The ICC is an evolving institution, meaning its laws and procedural rules evolve alongside its presence as a permanent and credible international criminal court. Under the Rome Statute, amendments are made to the Court's laws and rules by the ICC member states or, in special circumstances, by the judges.

Any amendment made to the Court's legal structure must be in line with the underlying principles of the Rome Statute as outlined in the Statute's preamble and must not seek to undermine the integrity of the Court or the independence of the judges or the prosecutor. Civil society, and the Coalition in particular, have strongly advocated that states must abide by amendment procedures set out to preserve the lines between judicial and prosecutorial independence and states’ governance roles.

Where amendment proposals prove more contentious, states can convene a review conference to debate issues more in-depth. This was the case with the Kampala Conference, where ICC member states considered and adopted amendments in relation to the crime of aggression as well as war crimes.

In the event that the required ASP majority adopts a Rome Statute amendment proposal, a specific number of states parties must still individually ratify the amendment.


Working Group on Amendments

The Working Group on Amendments (WGA) is the primary forum for ICC member states to come together and propose or discuss in-depth proposed amendments to the Rome Statute as well as the ICC Rules of Procedure and Evidence. The WGA in turn transmits consensus amendment language to the ASP for consideration during its annual session. Civil society members may also attend WGA meetings.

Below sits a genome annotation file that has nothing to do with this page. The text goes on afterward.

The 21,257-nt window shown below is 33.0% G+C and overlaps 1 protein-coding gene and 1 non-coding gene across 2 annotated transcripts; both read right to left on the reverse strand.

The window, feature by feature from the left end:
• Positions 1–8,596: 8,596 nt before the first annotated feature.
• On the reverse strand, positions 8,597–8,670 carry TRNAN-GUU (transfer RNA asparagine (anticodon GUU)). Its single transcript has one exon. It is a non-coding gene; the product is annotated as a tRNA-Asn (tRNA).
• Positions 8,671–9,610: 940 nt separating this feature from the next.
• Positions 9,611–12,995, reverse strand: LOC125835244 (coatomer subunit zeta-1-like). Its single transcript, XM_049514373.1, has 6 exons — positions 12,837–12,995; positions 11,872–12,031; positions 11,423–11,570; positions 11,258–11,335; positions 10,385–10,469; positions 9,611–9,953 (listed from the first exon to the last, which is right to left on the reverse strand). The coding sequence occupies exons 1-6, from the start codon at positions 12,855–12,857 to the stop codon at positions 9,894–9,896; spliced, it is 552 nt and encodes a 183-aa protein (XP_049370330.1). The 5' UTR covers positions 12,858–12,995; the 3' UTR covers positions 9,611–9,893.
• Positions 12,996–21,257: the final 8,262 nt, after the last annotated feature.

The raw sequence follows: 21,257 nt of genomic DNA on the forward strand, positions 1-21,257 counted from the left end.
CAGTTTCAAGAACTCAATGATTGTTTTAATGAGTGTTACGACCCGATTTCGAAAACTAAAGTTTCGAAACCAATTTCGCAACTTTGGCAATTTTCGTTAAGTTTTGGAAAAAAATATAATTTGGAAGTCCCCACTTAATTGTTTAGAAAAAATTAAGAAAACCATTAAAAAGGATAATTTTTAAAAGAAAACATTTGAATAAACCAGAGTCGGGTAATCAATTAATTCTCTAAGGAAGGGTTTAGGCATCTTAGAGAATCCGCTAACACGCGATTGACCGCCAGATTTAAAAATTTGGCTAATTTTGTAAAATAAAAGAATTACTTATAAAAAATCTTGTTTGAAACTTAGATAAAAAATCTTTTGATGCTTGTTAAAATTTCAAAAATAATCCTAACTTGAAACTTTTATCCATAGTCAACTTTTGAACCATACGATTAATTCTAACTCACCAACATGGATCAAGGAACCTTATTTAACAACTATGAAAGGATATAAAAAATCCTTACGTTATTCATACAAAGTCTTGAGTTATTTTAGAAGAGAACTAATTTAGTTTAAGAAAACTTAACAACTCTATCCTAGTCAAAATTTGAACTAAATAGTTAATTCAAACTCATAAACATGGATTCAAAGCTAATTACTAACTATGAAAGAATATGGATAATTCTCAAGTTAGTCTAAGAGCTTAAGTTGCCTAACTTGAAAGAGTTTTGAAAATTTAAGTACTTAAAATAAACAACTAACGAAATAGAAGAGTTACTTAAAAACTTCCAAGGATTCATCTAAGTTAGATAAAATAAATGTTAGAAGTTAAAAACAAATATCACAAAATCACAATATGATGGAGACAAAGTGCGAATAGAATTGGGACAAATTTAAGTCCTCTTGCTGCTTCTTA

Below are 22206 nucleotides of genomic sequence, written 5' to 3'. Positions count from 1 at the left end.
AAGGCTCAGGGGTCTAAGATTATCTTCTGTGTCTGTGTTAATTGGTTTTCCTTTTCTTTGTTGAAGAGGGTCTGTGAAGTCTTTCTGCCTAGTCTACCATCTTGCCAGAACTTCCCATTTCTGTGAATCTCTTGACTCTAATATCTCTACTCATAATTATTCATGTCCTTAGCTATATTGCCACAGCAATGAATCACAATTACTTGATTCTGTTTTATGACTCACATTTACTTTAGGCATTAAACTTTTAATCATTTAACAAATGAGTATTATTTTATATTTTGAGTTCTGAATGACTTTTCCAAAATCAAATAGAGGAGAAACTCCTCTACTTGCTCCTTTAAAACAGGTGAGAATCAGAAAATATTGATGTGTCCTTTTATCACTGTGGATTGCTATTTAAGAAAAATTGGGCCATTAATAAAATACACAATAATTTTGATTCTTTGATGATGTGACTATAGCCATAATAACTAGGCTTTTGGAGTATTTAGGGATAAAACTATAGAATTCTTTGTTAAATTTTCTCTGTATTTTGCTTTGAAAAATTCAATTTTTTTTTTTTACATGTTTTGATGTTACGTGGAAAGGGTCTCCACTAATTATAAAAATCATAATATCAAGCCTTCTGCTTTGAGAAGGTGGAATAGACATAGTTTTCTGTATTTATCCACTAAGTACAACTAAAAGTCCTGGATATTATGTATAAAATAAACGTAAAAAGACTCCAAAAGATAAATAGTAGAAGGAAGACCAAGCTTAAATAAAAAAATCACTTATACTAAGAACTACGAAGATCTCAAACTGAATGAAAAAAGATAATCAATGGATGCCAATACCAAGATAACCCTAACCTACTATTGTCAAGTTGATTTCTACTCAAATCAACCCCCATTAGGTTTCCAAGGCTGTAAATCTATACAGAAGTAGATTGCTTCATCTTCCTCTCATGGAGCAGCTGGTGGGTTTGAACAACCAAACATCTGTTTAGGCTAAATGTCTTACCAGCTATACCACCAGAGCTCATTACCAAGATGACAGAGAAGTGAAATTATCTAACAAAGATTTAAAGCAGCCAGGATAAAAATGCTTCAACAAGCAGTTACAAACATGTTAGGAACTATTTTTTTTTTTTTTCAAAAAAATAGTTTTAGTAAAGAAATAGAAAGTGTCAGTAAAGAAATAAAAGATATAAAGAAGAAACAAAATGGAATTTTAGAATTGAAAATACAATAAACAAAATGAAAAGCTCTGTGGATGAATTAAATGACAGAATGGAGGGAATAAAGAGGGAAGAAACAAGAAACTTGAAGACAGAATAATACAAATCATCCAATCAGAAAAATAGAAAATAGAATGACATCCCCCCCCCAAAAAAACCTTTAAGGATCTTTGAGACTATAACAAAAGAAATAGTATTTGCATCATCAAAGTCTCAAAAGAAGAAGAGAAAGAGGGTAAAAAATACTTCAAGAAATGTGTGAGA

Often times, to ensure the WGA makes fully informed recommendations on amendment proposals, the Study Group on Governance also considers proposals and transmits its comments to the WGA.

According to the Rome Statute, Rome Statute amendment proposals cannot be considered for adoption by the ASP until at least three months have passed since the proposal was announced, ensuring states have time to informally discuss—for example, in the WGA—potentially significant changes to the ICC founding instrument.

Member states, judges, and the ICC prosecutor can propose amendments to the Rules of Procedure and Evidence at any time for consideration at the next annual ASP session. However, in exceptional circumstances, judges can adopt and apply provisional Rules amendments pending an ASP vote to accept, reject, or alter the amendment.


Ethical staff conduct

Staff members of the Court are international civil servants and are held to the highest standards of integrity, independence, and moral conduct. Such standards are referred to and protected in the Rome Statute. To help understand and uphold these standards as a matter of practice, the Court and its organs have issued numerous codes of conduct, such as the ICC Code of Conduct for Staff Members, the ICC Staff Regulations, the ICC Staff Rules, the Code of Conduct for the Office of the Prosecutor, and the ICC Code of Judicial Ethics.


Independent Oversight Mechanism

In November 2009, within their powers under the Rome Statute (article 112(4)), the Assembly of States Parties established an independent oversight mechanism (IOM) to inspect, evaluate, and investigate the Court to enhance its efficiency and economy. Thus, while the IOM mandate extends to financial audits, it also oversees activities, personnel, and procedures of the Court for proper ethical conduct.

The Coalition underscores the important role that an effective oversight mechanism plays in enhancing the transparency and accountability of the ICC, as well as the public confidence that such a mechanism engenders.


Anti‐retaliation and whistleblower protection policy

In October 2014, the ICC Presidency issued the ICC whistleblowing and whistleblower protection policy, noting its commitment to maintaining the highest standards of integrity, transparency, and accountability. The policy, welcomed by the Coalition, creates an environment in which any person with a genuine reason to suspect wrongdoing has a clear and confidential avenue through which to report or safely discuss such suspicions. The policy specifically refers to retaliation as a form of misconduct which can and will be investigated by the IOM and for which disciplinary action can result.